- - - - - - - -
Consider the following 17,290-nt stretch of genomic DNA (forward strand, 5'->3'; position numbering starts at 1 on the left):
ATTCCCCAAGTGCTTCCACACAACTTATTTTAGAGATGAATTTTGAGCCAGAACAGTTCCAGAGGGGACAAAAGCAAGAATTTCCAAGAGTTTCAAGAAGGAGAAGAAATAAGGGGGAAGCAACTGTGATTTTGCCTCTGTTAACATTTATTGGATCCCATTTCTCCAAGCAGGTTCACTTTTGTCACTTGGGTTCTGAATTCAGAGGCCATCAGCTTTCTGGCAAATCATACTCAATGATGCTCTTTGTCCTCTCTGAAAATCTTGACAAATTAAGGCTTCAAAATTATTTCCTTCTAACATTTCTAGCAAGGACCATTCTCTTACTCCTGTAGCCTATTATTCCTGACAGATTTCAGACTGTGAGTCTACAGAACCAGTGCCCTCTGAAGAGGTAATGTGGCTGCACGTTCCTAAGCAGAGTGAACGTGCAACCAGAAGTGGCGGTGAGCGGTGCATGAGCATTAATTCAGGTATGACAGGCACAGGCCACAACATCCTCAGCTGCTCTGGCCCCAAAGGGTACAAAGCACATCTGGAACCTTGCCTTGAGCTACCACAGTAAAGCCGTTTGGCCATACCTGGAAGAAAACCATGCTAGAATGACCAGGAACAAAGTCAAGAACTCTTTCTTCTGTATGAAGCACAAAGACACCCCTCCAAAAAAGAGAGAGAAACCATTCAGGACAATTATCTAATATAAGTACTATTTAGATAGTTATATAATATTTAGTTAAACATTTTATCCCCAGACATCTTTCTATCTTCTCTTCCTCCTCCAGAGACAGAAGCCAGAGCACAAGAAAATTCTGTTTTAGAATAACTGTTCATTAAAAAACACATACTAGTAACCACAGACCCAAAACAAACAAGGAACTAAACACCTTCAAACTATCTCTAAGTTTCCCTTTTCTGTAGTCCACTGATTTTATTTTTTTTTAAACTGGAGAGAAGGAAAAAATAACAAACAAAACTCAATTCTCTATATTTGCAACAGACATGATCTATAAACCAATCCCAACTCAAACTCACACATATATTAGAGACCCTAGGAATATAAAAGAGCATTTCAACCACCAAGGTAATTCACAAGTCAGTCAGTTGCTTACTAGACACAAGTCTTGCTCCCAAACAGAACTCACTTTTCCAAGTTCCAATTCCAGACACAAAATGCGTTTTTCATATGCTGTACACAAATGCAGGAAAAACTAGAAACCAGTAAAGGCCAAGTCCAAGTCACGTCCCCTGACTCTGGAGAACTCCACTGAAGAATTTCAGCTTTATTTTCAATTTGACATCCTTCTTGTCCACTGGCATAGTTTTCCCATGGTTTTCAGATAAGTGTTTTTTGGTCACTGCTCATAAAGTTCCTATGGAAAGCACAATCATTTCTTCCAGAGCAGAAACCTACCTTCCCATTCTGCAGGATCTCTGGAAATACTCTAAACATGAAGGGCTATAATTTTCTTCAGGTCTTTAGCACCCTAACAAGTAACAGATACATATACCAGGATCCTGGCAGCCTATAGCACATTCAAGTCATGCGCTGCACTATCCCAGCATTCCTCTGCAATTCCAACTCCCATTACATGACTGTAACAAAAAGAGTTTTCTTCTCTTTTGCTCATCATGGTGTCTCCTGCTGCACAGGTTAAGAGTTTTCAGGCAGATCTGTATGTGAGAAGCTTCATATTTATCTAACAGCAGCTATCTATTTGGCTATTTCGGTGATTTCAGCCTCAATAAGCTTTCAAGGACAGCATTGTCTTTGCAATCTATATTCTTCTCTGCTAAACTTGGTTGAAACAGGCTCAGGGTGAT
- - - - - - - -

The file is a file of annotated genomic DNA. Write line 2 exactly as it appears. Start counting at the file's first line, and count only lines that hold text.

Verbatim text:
ATTCCCCAAGTGCTTCCACACAACTTATTTTAGAGATGAATTTTGAGCCAGAACAGTTCCAGAGGGGACAAAAGCAAGAATTTCCAAGAGTTTCAAGAAGGAGAAGAAATAAGGGGGAAGCAACTGTGATTTTGCCTCTGTTAACATTTATTGGATCCCATTTCTCCAAGCAGGTTCACTTTTGTCACTTGGGTTCTGAATTCAGAGGCCATCAGCTTTCTGGCAAATCATACTCAATGATGCTCTTTGTCCTCTCTGAAAATCTTGACAAATTAAGGCTTCAAAATTATTTCCTTCTAACATTTCTAGCAAGGACCATTCTCTTACTCCTGTAGCCTATTATTCCTGACAGATTTCAGACTGTGAGTCTACAGAACCAGTGCCCTCTGAAGAGGTAATGTGGCTGCACGTTCCTAAGCAGAGTGAACGTGCAACCAGAAGTGGCGGTGAGCGGTGCATGAGCATTAATTCAGGTATGACAGGCACAGGCCACAACATCCTCAGCTGCTCTGGCCCCAAAGGGTACAAAGCACATCTGGAACCTTGCCTTGAGCTACCACAGTAAAGCCGTTTGGCCATACCTGGAAGAAAACCATGCTAGAATGACCAGGAACAAAGTCAAGAACTCTTTCTTCTGTATGAAGCACAAAGACACCCCTCCAAAAAAGAGAGAGAAACCATTCAGGACAATTATCTAATATAAGTACTATTTAGATAGTTATATAATATTTAGTTAAACATTTTATCCCCAGACATCTTTCTATCTTCTCTTCCTCCTCCAGAGACAGAAGCCAGAGCACAAGAAAATTCTGTTTTAGAATAACTGTTCATTAAAAAACACATACTAGTAACCACAGACCCAAAACAAACAAGGAACTAAACACCTTCAAACTATCTCTAAGTTTCCCTTTTCTGTAGTCCACTGATTTTATTTTTTTTTAAACTGGAGAGAAGGAAAAAATAACAAACAAAACTCAATTCTCTATATTTGCAACAGACATGATCTATAAACCAATCCCAACTCAAACTCACACATATATTAGAGACCCTAGGAATATAAAAGAGCATTTCAACCACCAAGGTAATTCACAAGTCAGTCAGTTGCTTACTAGACACAAGTCTTGCTCCCAAACAGAACTCACTTTTCCAAGTTCCAATTCCAGACACAAAATGCGTTTTTCATATGCTGTACACAAATGCAGGAAAAACTAGAAACCAGTAAAGGCCAAGTCCAAGTCACGTCCCCTGACTCTGGAGAACTCCACTGAAGAATTTCAGCTTTATTTTCAATTTGACATCCTTCTTGTCCACTGGCATAGTTTTCCCATGGTTTTCAGATAAGTGTTTTTTGGTCACTGCTCATAAAGTTCCTATGGAAAGCACAATCATTTCTTCCAGAGCAGAAACCTACCTTCCCATTCTGCAGGATCTCTGGAAATACTCTAAACATGAAGGGCTATAATTTTCTTCAGGTCTTTAGCACCCTAACAAGTAACAGATACATATACCAGGATCCTGGCAGCCTATAGCACATTCAAGTCATGCGCTGCACTATCCCAGCATTCCTCTGCAATTCCAACTCCCATTACATGACTGTAACAAAAAGAGTTTTCTTCTCTTTTGCTCATCATGGTGTCTCCTGCTGCACAGGTTAAGAGTTTTCAGGCAGATCTGTATGTGAGAAGCTTCATATTTATCTAACAGCAGCTATCTATTTGGCTATTTCGGTGATTTCAGCCTCAATAAGCTTTCAAGGACAGCATTGTCTTTGCAATCTATATTCTTCTCTGCTAAACTTGGTTGAAACAGGCTCAGGGTGAT